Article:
Social Readers and Citizen Editors
By Ghazi Ahamat
In the past year a new wave of Social Reader apps have intertwined social media and journalism like never before. Not only can anybody with a social media page and a story become a journalist, Facebook users can now shape the content of which stories get told, becoming Citizen Editors.
With over 800 million members, and data suggesting that one out of every seven minutes online is spend on Facebook, global media outlets have had to deal with the massive audience that this social media site represents.
Instead of trying to beat Facebook in the ‘battle for eyeballs,’ several major media outlets have embraced Facebook as a platform for delivering information. While some attempt to push content to subscribers by posting on Facebook Pages, an increasing number of publications are developing full-blown Facebook Apps such as the Washington Post’s Social Reader. Social Reader Apps seamlessly integrate a user’s online reading of ‘old media’ with their Facebook account. Rather than users browsing the web, and choosing to share particular links with their Facebook friends, Social Readers keep track of what you read by default, while the apps use Facebook’s Open Graph Protocol to push these stories to friends who are ‘close’ within their social network.
The point of these apps is to harness the power of social networks, following the simple premise that readers “want to know and read what your friends are reading.” This isn’t the first time that networks have been used to measure the relevance of online content, with Google’s PageRank algorithm revolutionising online search by measuring the relevance of sites by how many other sites link to them. But this time, it’s personal: the algorithm relies on tracking the ‘strength’ of connections by how many recent interactions have occurred, from wall posts, to sharing photos, to common interests.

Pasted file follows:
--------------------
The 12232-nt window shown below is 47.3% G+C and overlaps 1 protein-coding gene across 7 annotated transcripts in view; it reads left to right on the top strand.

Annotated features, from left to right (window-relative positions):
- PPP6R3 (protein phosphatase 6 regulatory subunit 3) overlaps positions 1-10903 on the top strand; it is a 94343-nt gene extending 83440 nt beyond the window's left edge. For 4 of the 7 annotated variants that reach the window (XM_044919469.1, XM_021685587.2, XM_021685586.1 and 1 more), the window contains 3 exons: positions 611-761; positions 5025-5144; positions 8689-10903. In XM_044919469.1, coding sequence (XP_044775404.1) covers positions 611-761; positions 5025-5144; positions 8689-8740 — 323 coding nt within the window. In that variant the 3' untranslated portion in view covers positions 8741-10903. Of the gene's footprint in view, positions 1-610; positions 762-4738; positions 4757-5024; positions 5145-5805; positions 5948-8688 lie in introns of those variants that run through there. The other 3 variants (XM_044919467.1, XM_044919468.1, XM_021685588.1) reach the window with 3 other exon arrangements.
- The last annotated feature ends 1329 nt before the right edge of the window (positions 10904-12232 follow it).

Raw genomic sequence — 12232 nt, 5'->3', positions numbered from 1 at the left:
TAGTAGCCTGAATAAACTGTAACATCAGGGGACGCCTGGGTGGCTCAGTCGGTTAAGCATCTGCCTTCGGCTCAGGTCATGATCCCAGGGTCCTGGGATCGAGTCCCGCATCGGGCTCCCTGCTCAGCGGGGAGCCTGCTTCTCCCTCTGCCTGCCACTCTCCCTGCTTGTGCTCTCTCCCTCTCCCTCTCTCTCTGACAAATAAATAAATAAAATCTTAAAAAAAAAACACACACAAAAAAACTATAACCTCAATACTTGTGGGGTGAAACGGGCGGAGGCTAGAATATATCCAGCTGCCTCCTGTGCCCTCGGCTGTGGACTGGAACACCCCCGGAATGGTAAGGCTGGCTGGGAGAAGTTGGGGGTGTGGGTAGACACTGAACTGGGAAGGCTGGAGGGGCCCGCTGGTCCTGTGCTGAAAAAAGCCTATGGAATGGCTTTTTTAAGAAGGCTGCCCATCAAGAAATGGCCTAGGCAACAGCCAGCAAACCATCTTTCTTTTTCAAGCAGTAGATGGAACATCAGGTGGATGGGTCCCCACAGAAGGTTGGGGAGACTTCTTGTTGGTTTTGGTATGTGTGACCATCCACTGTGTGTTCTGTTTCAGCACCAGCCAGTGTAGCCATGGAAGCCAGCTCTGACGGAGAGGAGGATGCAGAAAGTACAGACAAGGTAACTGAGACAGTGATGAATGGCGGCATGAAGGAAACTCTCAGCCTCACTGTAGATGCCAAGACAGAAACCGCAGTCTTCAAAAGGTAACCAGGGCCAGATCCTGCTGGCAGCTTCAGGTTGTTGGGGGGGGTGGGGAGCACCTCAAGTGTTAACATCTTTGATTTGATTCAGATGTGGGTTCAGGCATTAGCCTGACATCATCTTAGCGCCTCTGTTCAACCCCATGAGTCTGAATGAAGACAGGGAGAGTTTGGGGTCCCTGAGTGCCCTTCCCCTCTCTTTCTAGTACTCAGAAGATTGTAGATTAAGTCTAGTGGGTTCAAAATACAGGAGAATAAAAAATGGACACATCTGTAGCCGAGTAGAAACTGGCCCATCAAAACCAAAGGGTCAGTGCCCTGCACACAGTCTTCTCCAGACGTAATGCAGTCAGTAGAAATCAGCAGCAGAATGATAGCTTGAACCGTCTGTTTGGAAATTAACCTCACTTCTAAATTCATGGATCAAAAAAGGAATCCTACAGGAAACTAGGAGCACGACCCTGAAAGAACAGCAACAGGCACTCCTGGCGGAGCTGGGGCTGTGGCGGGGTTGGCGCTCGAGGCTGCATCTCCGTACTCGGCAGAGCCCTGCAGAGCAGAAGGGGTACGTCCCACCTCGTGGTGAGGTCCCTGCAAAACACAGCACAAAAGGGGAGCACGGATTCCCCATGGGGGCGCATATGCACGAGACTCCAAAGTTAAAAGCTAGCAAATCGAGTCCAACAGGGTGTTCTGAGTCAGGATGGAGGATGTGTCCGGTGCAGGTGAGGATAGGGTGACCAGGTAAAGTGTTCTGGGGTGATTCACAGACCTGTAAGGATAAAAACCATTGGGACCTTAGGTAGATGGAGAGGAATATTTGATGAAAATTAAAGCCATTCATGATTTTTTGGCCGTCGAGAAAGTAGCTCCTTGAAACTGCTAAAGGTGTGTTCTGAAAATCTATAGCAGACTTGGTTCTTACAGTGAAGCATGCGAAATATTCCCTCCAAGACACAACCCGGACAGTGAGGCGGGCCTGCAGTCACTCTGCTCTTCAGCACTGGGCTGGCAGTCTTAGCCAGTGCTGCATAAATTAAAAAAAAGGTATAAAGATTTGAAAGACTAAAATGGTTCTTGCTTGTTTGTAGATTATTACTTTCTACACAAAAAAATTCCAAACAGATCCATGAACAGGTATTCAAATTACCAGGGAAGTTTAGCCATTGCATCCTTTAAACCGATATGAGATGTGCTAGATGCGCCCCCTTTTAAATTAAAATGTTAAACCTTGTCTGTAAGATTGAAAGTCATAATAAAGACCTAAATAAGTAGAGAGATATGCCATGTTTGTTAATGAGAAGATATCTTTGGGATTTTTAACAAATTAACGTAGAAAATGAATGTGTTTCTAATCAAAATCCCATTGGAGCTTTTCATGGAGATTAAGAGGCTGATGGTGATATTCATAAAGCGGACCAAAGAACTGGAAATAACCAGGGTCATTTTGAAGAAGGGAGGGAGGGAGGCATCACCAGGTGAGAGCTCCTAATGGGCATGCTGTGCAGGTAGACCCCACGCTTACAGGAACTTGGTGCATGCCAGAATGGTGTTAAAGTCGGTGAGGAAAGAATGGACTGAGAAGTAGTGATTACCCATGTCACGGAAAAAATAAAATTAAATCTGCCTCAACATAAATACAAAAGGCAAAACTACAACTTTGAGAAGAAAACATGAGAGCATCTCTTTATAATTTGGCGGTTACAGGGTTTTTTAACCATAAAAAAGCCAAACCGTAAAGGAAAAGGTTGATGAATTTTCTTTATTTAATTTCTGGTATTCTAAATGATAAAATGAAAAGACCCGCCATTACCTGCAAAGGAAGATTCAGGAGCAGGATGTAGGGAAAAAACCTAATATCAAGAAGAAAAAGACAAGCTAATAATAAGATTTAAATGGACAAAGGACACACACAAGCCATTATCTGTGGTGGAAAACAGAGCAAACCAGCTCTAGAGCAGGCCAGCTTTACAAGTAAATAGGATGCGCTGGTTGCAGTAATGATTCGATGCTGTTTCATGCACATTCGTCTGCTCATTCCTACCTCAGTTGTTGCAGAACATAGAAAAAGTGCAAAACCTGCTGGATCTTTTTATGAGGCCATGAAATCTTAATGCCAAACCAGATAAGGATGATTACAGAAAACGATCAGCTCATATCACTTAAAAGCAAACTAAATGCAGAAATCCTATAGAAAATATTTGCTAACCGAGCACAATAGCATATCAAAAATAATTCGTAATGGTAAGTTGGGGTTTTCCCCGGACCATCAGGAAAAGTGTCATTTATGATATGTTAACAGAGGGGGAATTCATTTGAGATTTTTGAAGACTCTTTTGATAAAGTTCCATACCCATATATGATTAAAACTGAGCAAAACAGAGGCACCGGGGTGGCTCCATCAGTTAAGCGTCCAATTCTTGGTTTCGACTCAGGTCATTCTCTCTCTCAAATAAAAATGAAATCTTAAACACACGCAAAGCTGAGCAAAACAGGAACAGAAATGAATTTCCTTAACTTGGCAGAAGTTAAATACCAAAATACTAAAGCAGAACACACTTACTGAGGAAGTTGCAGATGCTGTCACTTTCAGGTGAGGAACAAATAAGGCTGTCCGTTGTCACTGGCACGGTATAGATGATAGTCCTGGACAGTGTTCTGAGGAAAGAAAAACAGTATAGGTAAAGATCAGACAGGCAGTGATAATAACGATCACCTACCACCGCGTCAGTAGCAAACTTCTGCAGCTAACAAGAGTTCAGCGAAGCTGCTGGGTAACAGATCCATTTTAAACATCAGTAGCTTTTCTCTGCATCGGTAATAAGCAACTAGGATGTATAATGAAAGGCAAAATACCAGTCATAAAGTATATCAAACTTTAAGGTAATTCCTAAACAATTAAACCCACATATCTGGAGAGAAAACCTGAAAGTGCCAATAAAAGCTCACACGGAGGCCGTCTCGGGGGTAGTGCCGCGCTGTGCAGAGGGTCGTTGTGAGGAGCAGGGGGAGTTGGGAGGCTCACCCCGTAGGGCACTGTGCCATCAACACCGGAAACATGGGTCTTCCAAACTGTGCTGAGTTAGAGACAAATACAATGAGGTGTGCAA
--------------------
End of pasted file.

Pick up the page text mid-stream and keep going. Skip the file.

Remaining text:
After several months in operation, the Social Reader Apps have been widely adopted. The Washington Post’s app being downloaded by 30 million times dwarfs the paper’s circulation of approximately 500 thousand, and also links over 30 other blogs and publications to this wide audience. Meanwhile The Guardian’s Facebook App has seen over 4 million downloads. Both apps have seen readerships expand around the world, with the majority of App downloaders located outside the US and UK respectively.
While these Apps bring more news content within the Facebook ecosystem, the more interesting change these apps bring is that every reader is helping select what stories their friends are reading, making every Facebook timeline a potential broadcast channel, and every Facebook user an editor: selecting what stories deserve attention through their own reading habits. Creators of these apps are conscious of this change, with the Wall Street Journal’s WSJ Social app even providing rankings and ratings of editors, and “elevating the role of people as the curators of content.” But few readers recognise that their relationship to the news has changed. Nor do they realise that they can easily mark stories as unread, which would prevent newsfeeds being clogged with inane gossip or stories with enticing headlines but little substance.
The tracking of web browsing to provide recommendations also raises serious (if unoriginal) concerns about privacy. But unlike many other concerns about social media privacy, this one is optional as users choose to install these apps. Of course, that assumes they know what they are signing up for. Meanwhile, these apps bring new concerns about ‘the filter bubble’ (which MA has previously explored), where our browsing habits are steered by unseen filters into reading content we already agree with.
These concerns are real, but instead of shutting off and refusing to participate, or only accessing the internet anonymously, we can take our new relationship with news seriously. Through Social Reader Apps, Facebook moves from keeping up with friends to sharing stories around the world, and our reading habits can leave breadcrumbs for likeminded readers to follow. If this is the path media will go down, readers should do so with their eyes wide open.Ghazi Ahamat is the Chair of the ACCESS Network. He is currently completing Honours study in Economics at the University of Melbourne.